by Dennis Dalman – email@example.com
When it comes to sports and Title IX women’s rights, Janna LaFountaine has achieved a long-time steady series of goals that brought her this year’s “Breaking Barriers Award” from the College of St. Benedict.
LaFountaine and others will be recognized during the CSB Blazer basketball game vs. Concordia at 7:30 p.m. Wednesday, Feb. 6 at Claire Lynch Gymnasium on the CSB campus. Feb. 6 is “National Girls and Women in Sports Day.” All girls and women wearing a sports jersey will be admitted free to the game.
LaFountaine is an associate professor and coaching-education advisor for CSB. She is also the coordinator for the sports management of the Coventry, England University Exchange Program. She has served at CSB since 2000.
LaFountaine has a long and distinguished, award-winning career in sports and education. She received a bachelor’s degree in physical education, health education and coaching from Gustavus Adolphus University in 1981 and a master’s degree in health education from St. Cloud State University in 1990.
Her fields of study and expertise include coaching methods, sports administration, gender and sports, sport ethics, and culture and sports. She has participated as a speaker in dozens of conferences throughout the nation and has written many scholarly articles on virtually every subject that impinges on sports and women in sports. She is an authority on the importance of Title IX, a law passed in 1972 as part of the federal Opportunity in Education Act that greatly expanded school athletic programs to participation by girls and women.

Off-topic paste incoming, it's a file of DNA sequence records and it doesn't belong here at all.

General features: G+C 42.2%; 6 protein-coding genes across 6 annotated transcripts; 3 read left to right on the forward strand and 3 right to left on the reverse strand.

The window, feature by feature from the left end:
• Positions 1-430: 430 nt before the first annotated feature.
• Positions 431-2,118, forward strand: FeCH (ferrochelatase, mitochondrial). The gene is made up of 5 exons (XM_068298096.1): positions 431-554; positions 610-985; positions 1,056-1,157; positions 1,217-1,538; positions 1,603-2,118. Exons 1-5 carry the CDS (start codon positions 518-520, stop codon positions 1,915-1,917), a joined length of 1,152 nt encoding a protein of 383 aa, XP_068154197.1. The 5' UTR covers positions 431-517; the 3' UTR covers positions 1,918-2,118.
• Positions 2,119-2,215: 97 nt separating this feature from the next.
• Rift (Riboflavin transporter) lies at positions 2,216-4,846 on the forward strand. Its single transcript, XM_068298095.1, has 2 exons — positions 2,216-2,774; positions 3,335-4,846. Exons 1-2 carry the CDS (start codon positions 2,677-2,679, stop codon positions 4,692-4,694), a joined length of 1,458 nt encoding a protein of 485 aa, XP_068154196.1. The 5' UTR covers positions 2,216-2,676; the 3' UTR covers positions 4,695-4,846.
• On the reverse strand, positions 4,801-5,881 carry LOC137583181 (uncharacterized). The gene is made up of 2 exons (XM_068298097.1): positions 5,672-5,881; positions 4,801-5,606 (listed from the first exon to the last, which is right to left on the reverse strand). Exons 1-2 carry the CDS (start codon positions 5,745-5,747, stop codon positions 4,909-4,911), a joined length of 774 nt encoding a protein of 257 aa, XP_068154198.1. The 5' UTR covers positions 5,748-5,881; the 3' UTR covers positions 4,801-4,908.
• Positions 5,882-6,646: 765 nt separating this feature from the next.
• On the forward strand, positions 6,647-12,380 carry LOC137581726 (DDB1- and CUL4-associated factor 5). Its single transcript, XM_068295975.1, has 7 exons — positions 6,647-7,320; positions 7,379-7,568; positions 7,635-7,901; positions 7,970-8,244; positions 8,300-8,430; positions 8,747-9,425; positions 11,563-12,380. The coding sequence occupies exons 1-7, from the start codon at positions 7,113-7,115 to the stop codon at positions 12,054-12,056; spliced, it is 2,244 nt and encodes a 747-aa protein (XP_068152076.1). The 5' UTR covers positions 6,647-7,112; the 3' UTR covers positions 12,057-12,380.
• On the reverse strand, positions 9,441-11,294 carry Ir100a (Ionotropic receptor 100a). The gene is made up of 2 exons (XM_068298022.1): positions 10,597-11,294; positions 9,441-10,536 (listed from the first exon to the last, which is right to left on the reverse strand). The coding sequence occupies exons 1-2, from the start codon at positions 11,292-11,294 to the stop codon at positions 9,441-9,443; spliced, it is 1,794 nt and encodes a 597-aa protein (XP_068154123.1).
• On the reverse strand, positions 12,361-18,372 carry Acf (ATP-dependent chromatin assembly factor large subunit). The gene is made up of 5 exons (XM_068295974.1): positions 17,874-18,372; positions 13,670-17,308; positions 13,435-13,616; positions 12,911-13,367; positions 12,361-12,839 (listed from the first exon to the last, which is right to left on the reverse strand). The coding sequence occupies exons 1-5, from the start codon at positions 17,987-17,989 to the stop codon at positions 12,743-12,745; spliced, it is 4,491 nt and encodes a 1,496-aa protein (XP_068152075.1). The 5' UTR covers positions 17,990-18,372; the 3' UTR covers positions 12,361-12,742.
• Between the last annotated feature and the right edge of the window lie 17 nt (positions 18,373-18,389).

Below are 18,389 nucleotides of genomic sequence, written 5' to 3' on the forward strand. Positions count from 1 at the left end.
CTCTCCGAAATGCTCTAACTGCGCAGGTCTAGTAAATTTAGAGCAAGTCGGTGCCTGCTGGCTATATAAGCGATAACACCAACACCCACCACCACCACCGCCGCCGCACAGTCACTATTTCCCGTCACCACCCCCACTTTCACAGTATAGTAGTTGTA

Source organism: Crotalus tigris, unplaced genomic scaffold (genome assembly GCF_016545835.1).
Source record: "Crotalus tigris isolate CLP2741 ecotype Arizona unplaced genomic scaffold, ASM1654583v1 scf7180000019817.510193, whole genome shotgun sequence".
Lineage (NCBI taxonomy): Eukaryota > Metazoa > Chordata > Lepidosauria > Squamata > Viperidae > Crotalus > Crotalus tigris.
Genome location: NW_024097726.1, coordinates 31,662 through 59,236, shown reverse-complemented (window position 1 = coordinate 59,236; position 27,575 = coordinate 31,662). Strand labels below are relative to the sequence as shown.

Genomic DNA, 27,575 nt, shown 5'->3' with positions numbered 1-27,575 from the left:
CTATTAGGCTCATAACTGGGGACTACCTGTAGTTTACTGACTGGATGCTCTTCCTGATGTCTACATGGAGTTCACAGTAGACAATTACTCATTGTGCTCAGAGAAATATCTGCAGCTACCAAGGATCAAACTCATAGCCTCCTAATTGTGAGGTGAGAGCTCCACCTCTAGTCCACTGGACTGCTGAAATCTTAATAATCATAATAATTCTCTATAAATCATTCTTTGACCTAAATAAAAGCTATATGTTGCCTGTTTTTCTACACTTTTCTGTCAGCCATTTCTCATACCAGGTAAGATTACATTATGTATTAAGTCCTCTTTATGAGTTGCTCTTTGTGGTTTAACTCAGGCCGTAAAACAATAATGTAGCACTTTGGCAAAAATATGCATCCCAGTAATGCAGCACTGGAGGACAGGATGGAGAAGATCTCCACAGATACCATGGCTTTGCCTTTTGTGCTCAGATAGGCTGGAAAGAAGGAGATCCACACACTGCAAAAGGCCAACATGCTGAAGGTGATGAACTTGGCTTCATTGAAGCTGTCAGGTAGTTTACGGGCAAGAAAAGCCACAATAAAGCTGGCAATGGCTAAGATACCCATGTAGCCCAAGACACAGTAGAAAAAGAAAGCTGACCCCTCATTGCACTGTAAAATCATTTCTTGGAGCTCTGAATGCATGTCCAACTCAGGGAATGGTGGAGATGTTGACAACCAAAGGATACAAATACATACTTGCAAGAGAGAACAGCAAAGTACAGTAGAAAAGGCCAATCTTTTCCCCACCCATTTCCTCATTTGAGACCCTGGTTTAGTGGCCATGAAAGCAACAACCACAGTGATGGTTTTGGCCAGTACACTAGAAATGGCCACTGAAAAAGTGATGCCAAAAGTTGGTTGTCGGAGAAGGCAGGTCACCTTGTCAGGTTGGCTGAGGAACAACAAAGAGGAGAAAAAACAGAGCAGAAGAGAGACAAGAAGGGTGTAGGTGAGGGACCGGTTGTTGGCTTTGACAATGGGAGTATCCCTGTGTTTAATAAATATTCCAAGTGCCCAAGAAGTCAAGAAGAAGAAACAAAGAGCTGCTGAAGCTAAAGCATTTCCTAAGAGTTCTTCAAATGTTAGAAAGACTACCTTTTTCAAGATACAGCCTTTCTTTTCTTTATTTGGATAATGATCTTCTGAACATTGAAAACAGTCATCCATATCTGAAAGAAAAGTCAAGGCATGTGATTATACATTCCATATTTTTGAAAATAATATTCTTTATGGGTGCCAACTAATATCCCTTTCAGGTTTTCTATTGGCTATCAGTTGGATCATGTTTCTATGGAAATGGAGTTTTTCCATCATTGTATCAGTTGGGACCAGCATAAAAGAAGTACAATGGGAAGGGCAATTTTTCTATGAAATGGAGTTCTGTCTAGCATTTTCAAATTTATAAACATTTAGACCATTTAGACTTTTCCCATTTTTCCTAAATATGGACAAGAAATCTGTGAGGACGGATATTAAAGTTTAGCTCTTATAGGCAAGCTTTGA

LaFountaine has 19 years of high school coaching experience, 11 years as an adjunct professor at SCSU and five years as a college coach.
LaFountaine excelled as a high school and college gymnast. She was a gymnastic’s contender for the 1976 Olympics but was deemed “too tall” to make the team. After graduating from Gustavus Adolphus, she coached gymnastics at Apollo High School for 15 years, as well as other coaching duties that included swimming and softball. During those years, LaFountaine was a tireless supporter of girls’ sports, mentored many gymnastic judges and advocated often for equal sporting opportunities for girls and women.
At CSB, starting in 2002, she taught and coached the tennis program for five years and was recognized by the MIAC as “Coach of the Year,” with her team having finished second place and one other player making “All-American” status.
As a professor, LaFountaine has expanded a curriculum that includes a study of the interrelationships among gender, culture and sports. She presented a short-course program on those subjects for a class in London, England. LaFountaine is also known for her research into wellness factors in first-year collegiate female student-athletes.
LaFountaine and her husband, Mike, have three children. They live in St. Cloud.